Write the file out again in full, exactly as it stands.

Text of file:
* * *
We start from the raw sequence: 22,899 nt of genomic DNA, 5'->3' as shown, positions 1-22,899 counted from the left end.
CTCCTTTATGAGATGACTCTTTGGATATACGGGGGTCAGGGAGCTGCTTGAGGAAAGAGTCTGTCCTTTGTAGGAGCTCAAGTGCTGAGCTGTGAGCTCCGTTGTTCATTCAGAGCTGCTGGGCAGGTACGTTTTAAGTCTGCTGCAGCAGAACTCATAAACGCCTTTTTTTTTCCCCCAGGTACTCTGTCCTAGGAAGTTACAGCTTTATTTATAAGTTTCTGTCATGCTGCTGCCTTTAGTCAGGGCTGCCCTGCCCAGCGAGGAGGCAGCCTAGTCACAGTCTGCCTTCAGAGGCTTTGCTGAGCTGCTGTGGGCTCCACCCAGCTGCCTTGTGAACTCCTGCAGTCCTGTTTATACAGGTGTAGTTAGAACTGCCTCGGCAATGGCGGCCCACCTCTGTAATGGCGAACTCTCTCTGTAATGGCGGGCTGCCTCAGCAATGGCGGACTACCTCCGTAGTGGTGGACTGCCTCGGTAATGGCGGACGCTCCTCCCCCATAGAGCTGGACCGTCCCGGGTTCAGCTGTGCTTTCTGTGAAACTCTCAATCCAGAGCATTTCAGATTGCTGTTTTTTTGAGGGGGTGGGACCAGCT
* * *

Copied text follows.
We start from the raw sequence: 22,899 nt of genomic DNA, 5'->3' as shown, positions 1-22,899 counted from the left end.
CTCCTTTATGAGATGACTCTTTGGATATACGGGGGTCAGGGAGCTGCTTGAGGAAAGAGTCTGTCCTTTGTAGGAGCTCAAGTGCTGAGCTGTGAGCTCCGTTGTTCATTCAGAGCTGCTGGGCAGGTACGTTTTAAGTCTGCTGCAGCAGAACTCATAAACGCCTTTTTTTTTCCCCCAGGTACTCTGTCCTAGGAAGTTACAGCTTTATTTATAAGTTTCTGTCATGCTGCTGCCTTTAGTCAGGGCTGCCCTGCCCAGCGAGGAGGCAGCCTAGTCACAGTCTGCCTTCAGAGGCTTTGCTGAGCTGCTGTGGGCTCCACCCAGCTGCCTTGTGAACTCCTGCAGTCCTGTTTATACAGGTGTAGTTAGAACTGCCTCGGCAATGGCGGCCCACCTCTGTAATGGCGAACTCTCTCTGTAATGGCGGGCTGCCTCAGCAATGGCGGACTACCTCCGTAGTGGTGGACTGCCTCGGTAATGGCGGACGCTCCTCCCCCATAGAGCTGGACCGTCCCGGGTTCAGCTGTGCTTTCTGTGAAACTCTCAATCCAGAGCATTTCAGATTGCTGTTTTTTTGAGGGGGTGGGACCAGCT